By Daniel Workman
Young people without insurance have been dubbed the “young invincibles” by the media and the insurance industry. The perception is that a false sense of security is what keeps this group from buying health insurance.
Yet research into the experiences of the young and uninsured suggests that they’re simply finding health insurance out of reach.
About 21 million people ages 18 to 34 have no health insurance, according to Young Invincibles, a national advocacy group for 18- to 34-year olds. That age group accounts for 42 percent of uninsured Americans under age 65.
Many young Americans do want health insurance, according to Young Invincibles. When offered more affordable coverage under an employee health insurance plan, 78 percent of adults ages 19 to 29 enrolled.
Young people face health risks
In response to a 21-state lawsuit challenging the health care reform law’s individual mandate, Young Invincibles submitted a friend-of-the-court brief in federal court showing its support of health care reform. The brief, filed in Florida, also outlined the woes of an age group that is usually considered healthy.
About 15 percent of young people have chronic health problems, such as asthma, cancer and diabetes. Another 9 percent struggle with depression or other psychological illnesses.
Young adults also have the highest rates of automobile accidents, sexually transmitted diseases and substance abuse, according to the brief, and 19- to 29-year-olds visit hospital emergency rooms more than any other group below age 75.
Nearly 16 percent of young adults have an existing health condition or sickness — also known as a pre-existing condition — that prevents them from being able to buy private health insurance.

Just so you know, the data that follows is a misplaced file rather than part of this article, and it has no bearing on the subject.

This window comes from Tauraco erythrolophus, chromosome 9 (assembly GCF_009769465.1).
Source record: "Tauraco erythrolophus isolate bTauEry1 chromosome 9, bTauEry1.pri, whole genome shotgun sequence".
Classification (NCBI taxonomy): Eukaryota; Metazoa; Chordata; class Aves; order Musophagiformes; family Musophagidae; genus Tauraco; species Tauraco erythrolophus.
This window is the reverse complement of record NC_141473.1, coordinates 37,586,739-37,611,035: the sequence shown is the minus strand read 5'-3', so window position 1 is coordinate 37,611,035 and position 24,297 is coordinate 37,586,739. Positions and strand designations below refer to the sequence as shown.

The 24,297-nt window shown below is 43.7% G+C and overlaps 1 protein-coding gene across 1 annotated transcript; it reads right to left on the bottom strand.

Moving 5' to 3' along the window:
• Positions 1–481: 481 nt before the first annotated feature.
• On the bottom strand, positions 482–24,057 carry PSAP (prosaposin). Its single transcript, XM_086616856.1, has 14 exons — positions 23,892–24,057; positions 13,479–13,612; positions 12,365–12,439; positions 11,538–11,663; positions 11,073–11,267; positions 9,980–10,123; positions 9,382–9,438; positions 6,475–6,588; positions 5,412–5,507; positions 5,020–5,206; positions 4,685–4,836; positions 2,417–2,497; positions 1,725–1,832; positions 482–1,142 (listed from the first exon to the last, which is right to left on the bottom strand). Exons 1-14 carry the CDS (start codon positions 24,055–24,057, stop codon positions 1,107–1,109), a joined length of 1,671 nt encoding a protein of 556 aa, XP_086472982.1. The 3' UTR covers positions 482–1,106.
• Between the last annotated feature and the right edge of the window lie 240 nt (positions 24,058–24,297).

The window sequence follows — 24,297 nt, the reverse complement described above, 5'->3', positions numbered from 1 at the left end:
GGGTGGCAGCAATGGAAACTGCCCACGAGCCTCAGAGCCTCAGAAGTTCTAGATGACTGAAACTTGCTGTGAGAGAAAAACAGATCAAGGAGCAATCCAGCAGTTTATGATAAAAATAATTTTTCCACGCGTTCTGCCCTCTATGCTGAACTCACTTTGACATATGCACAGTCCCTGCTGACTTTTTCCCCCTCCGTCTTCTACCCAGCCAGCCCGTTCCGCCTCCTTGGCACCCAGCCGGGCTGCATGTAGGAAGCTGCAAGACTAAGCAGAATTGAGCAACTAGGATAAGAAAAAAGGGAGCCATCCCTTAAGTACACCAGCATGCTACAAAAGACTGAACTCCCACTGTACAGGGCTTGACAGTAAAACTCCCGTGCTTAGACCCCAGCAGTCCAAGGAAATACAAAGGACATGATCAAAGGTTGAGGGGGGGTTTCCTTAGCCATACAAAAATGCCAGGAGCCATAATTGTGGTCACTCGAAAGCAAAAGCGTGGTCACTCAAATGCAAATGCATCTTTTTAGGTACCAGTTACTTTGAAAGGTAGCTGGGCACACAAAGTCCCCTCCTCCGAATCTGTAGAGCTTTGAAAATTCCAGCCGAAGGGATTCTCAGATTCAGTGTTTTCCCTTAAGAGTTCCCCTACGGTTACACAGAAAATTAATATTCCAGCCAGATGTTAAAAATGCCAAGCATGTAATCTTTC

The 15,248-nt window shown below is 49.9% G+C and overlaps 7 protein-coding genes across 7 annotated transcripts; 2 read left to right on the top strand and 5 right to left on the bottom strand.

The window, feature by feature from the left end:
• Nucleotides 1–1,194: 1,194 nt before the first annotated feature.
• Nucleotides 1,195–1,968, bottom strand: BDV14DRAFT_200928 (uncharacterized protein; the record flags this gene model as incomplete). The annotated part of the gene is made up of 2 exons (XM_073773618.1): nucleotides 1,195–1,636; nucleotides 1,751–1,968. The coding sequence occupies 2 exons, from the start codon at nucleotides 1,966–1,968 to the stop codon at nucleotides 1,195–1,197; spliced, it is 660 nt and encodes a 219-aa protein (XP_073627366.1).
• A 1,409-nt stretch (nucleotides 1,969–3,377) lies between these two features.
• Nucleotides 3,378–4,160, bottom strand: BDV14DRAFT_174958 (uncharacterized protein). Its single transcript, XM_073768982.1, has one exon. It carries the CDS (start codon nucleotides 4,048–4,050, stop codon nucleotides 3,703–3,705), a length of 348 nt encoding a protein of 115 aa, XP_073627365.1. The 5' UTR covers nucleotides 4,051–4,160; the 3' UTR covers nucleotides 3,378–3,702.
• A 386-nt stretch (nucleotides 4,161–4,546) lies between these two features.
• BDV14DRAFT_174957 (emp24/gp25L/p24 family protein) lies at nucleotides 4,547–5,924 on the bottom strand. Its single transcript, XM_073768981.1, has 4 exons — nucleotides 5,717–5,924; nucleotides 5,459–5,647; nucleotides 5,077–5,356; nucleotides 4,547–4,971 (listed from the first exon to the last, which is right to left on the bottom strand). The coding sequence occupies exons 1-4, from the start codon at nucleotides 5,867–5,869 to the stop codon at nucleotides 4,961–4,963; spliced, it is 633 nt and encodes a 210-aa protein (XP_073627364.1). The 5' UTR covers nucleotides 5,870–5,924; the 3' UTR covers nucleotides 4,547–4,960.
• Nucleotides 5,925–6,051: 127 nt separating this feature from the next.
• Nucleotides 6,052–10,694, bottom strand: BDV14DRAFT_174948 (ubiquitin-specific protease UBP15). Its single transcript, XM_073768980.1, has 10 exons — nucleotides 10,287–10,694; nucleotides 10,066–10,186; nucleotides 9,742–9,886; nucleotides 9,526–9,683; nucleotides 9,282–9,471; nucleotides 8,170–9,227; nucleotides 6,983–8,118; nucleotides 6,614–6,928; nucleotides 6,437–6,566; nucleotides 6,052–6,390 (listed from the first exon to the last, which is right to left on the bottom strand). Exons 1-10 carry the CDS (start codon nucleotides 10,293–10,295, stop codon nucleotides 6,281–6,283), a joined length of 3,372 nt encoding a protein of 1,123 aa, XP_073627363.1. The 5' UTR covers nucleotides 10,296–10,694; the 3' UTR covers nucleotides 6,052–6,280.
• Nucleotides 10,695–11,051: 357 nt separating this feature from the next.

Health insurance barriers
Because more than 12.2 million youths live below the poverty line, many young adults simply cannot afford health insurance, according to Young Invincibles. More than a third of young adults make less than 200 percent of the federal poverty level ($21,660 in 2009, according to the Foundation for Health Coverage Education), putting them at an income level where the uninsured rate is 46 percent.
High unemployment is another factor that makes health insurance unaffordable, according to Young Invincibles. Only 53 percent of young Americans age 19 to 29 have access to employer-sponsored insurance; this contrasts with 76 percent of adults over age 30.
People without employer-sponsored insurance have to look for costly private coverage. The average annual cost of an individual plan for a healthy 27-year-old is $1,723, according to a 2009 survey by America’s Health Insurance Plans. That premium amounts to 12 percent of $14,746 — the average yearly earnings for young adults without access to employer-sponsored insurance.
Lack of health insurance has consequences
Young people who put off doctor’s appointments pay with their health, according to a 2010 survey by the Commonwealth Fund. Nearly one-third of uninsured young Americans reported that their health had deteriorated in the past 12 months because they did not access health care soon enough. Nearly half (46 percent) of that same group said their chronic health condition worsened after costs prevented them from seeking medical treatment.
Yet seeking needed medical care comes with other hardships — about 60 percent of young adults without health insurance for the full year had problems paying medical bills.
Health care reform
The Patient Protection and Affordable Care Act, signed into law in March 2010, might help provide coverage to more than 70 percent of the uninsured young Americans, Young Invincibles hopes.
For example, the federal health care reform law would expand Medicaid coverage to all who make less than $14,400 annually — which would cover nearly 58 percent of uninsured Americans age 19 to 34. In addition, those earning less than $43,000 annually and who buy health insurance through a state exchange would receive tax credits covering any premium costs beyond a set percentage of income.
Other changes include allowing parents to keep their children covered under their own health plans until age 26 and prohibiting health insurers from excluding people with pre-existing conditions.
The health care reform law has been widely contested, with several lawsuits questioning the constitutionality of requiring most Americans to buy health insurance. Most recently, a federal judge in Virginia ruled that the individual mandate was unconstitutional.